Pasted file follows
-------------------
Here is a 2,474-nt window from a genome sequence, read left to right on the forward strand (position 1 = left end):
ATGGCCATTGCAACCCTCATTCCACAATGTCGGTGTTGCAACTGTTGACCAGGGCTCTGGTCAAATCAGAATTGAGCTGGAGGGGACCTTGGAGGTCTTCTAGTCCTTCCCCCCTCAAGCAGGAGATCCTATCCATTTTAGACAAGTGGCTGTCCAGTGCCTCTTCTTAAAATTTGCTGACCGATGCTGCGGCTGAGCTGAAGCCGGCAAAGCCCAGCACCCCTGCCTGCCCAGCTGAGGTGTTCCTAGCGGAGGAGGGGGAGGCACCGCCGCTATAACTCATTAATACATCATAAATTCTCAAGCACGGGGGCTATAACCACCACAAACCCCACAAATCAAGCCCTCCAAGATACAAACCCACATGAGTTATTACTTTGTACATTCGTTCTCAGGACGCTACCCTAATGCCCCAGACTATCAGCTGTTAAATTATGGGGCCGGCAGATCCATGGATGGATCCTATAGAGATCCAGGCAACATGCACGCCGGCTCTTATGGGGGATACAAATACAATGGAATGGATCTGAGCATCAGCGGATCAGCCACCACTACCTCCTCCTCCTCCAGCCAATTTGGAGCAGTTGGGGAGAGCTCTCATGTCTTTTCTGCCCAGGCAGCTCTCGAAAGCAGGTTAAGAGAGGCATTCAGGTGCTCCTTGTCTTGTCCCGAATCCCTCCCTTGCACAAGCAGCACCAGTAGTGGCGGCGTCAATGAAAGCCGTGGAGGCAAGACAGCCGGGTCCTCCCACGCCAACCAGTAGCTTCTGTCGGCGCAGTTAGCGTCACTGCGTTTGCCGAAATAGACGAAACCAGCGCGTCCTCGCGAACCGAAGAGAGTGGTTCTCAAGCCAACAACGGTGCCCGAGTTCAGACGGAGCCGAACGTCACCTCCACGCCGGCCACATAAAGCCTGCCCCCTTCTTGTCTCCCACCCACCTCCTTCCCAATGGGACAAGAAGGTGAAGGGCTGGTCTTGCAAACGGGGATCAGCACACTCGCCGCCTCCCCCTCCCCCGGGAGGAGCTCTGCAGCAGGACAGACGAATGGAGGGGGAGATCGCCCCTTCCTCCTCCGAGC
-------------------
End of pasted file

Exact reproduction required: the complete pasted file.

Here is a 2,474-nt window from a genome sequence, read left to right on the forward strand (position 1 = left end):
ATGGCCATTGCAACCCTCATTCCACAATGTCGGTGTTGCAACTGTTGACCAGGGCTCTGGTCAAATCAGAATTGAGCTGGAGGGGACCTTGGAGGTCTTCTAGTCCTTCCCCCCTCAAGCAGGAGATCCTATCCATTTTAGACAAGTGGCTGTCCAGTGCCTCTTCTTAAAATTTGCTGACCGATGCTGCGGCTGAGCTGAAGCCGGCAAAGCCCAGCACCCCTGCCTGCCCAGCTGAGGTGTTCCTAGCGGAGGAGGGGGAGGCACCGCCGCTATAACTCATTAATACATCATAAATTCTCAAGCACGGGGGCTATAACCACCACAAACCCCACAAATCAAGCCCTCCAAGATACAAACCCACATGAGTTATTACTTTGTACATTCGTTCTCAGGACGCTACCCTAATGCCCCAGACTATCAGCTGTTAAATTATGGGGCCGGCAGATCCATGGATGGATCCTATAGAGATCCAGGCAACATGCACGCCGGCTCTTATGGGGGATACAAATACAATGGAATGGATCTGAGCATCAGCGGATCAGCCACCACTACCTCCTCCTCCTCCAGCCAATTTGGAGCAGTTGGGGAGAGCTCTCATGTCTTTTCTGCCCAGGCAGCTCTCGAAAGCAGGTTAAGAGAGGCATTCAGGTGCTCCTTGTCTTGTCCCGAATCCCTCCCTTGCACAAGCAGCACCAGTAGTGGCGGCGTCAATGAAAGCCGTGGAGGCAAGACAGCCGGGTCCTCCCACGCCAACCAGTAGCTTCTGTCGGCGCAGTTAGCGTCACTGCGTTTGCCGAAATAGACGAAACCAGCGCGTCCTCGCGAACCGAAGAGAGTGGTTCTCAAGCCAACAACGGTGCCCGAGTTCAGACGGAGCCGAACGTCACCTCCACGCCGGCCACATAAAGCCTGCCCCCTTCTTGTCTCCCACCCACCTCCTTCCCAATGGGACAAGAAGGTGAAGGGCTGGTCTTGCAAACGGGGATCAGCACACTCGCCGCCTCCCCCTCCCCCGGGAGGAGCTCTGCAGCAGGACAGACGAATGGAGGGGGAGATCGCCCCTTCCTCCTCCGAGC